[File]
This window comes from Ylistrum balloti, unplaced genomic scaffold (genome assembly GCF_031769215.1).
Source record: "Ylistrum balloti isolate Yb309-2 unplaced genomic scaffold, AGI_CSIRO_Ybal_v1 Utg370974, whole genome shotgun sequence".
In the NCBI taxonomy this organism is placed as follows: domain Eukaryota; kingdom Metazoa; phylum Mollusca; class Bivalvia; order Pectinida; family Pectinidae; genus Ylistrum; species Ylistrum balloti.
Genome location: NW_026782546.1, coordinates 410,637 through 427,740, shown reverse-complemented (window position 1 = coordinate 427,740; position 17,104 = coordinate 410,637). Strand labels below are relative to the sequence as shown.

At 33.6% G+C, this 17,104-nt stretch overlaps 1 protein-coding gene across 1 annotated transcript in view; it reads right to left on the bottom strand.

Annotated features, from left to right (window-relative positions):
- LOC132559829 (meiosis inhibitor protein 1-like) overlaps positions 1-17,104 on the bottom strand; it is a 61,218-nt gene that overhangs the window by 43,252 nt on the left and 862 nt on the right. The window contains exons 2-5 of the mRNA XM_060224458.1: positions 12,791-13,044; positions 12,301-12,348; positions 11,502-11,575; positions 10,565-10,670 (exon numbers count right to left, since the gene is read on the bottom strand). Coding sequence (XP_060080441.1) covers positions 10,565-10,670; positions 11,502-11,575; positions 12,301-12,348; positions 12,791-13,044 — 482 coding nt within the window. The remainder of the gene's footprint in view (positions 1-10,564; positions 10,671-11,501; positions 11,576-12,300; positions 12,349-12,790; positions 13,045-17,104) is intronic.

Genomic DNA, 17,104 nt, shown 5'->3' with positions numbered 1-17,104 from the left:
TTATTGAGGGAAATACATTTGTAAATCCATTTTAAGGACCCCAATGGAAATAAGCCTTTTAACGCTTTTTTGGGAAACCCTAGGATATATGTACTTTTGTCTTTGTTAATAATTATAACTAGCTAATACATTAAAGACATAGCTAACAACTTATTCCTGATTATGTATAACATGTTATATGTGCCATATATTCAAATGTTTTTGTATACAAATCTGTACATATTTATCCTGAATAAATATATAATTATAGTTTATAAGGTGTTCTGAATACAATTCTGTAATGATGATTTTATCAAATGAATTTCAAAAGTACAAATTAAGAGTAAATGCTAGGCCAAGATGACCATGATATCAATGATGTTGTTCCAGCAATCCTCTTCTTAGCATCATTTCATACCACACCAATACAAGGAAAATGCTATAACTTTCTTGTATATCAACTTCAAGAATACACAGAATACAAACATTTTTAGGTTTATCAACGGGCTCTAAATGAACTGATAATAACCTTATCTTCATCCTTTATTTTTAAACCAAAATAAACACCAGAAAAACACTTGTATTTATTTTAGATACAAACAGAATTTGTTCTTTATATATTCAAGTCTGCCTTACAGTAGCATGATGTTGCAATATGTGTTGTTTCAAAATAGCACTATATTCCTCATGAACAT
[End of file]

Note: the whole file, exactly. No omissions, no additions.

This window comes from Ylistrum balloti, unplaced genomic scaffold (genome assembly GCF_031769215.1).
Source record: "Ylistrum balloti isolate Yb309-2 unplaced genomic scaffold, AGI_CSIRO_Ybal_v1 Utg370974, whole genome shotgun sequence".
In the NCBI taxonomy this organism is placed as follows: domain Eukaryota; kingdom Metazoa; phylum Mollusca; class Bivalvia; order Pectinida; family Pectinidae; genus Ylistrum; species Ylistrum balloti.
Genome location: NW_026782546.1, coordinates 410,637 through 427,740, shown reverse-complemented (window position 1 = coordinate 427,740; position 17,104 = coordinate 410,637). Strand labels below are relative to the sequence as shown.

At 33.6% G+C, this 17,104-nt stretch overlaps 1 protein-coding gene across 1 annotated transcript in view; it reads right to left on the bottom strand.

Annotated features, from left to right (window-relative positions):
- LOC132559829 (meiosis inhibitor protein 1-like) overlaps positions 1-17,104 on the bottom strand; it is a 61,218-nt gene that overhangs the window by 43,252 nt on the left and 862 nt on the right. The window contains exons 2-5 of the mRNA XM_060224458.1: positions 12,791-13,044; positions 12,301-12,348; positions 11,502-11,575; positions 10,565-10,670 (exon numbers count right to left, since the gene is read on the bottom strand). Coding sequence (XP_060080441.1) covers positions 10,565-10,670; positions 11,502-11,575; positions 12,301-12,348; positions 12,791-13,044 — 482 coding nt within the window. The remainder of the gene's footprint in view (positions 1-10,564; positions 10,671-11,501; positions 11,576-12,300; positions 12,349-12,790; positions 13,045-17,104) is intronic.

Genomic DNA, 17,104 nt, shown 5'->3' with positions numbered 1-17,104 from the left:
TTATTGAGGGAAATACATTTGTAAATCCATTTTAAGGACCCCAATGGAAATAAGCCTTTTAACGCTTTTTTGGGAAACCCTAGGATATATGTACTTTTGTCTTTGTTAATAATTATAACTAGCTAATACATTAAAGACATAGCTAACAACTTATTCCTGATTATGTATAACATGTTATATGTGCCATATATTCAAATGTTTTTGTATACAAATCTGTACATATTTATCCTGAATAAATATATAATTATAGTTTATAAGGTGTTCTGAATACAATTCTGTAATGATGATTTTATCAAATGAATTTCAAAAGTACAAATTAAGAGTAAATGCTAGGCCAAGATGACCATGATATCAATGATGTTGTTCCAGCAATCCTCTTCTTAGCATCATTTCATACCACACCAATACAAGGAAAATGCTATAACTTTCTTGTATATCAACTTCAAGAATACACAGAATACAAACATTTTTAGGTTTATCAACGGGCTCTAAATGAACTGATAATAACCTTATCTTCATCCTTTATTTTTAAACCAAAATAAACACCAGAAAAACACTTGTATTTATTTTAGATACAAACAGAATTTGTTCTTTATATATTCAAGTCTGCCTTACAGTAGCATGATGTTGCAATATGTGTTGTTTCAAAATAGCACTATATTCCTCATGAACAT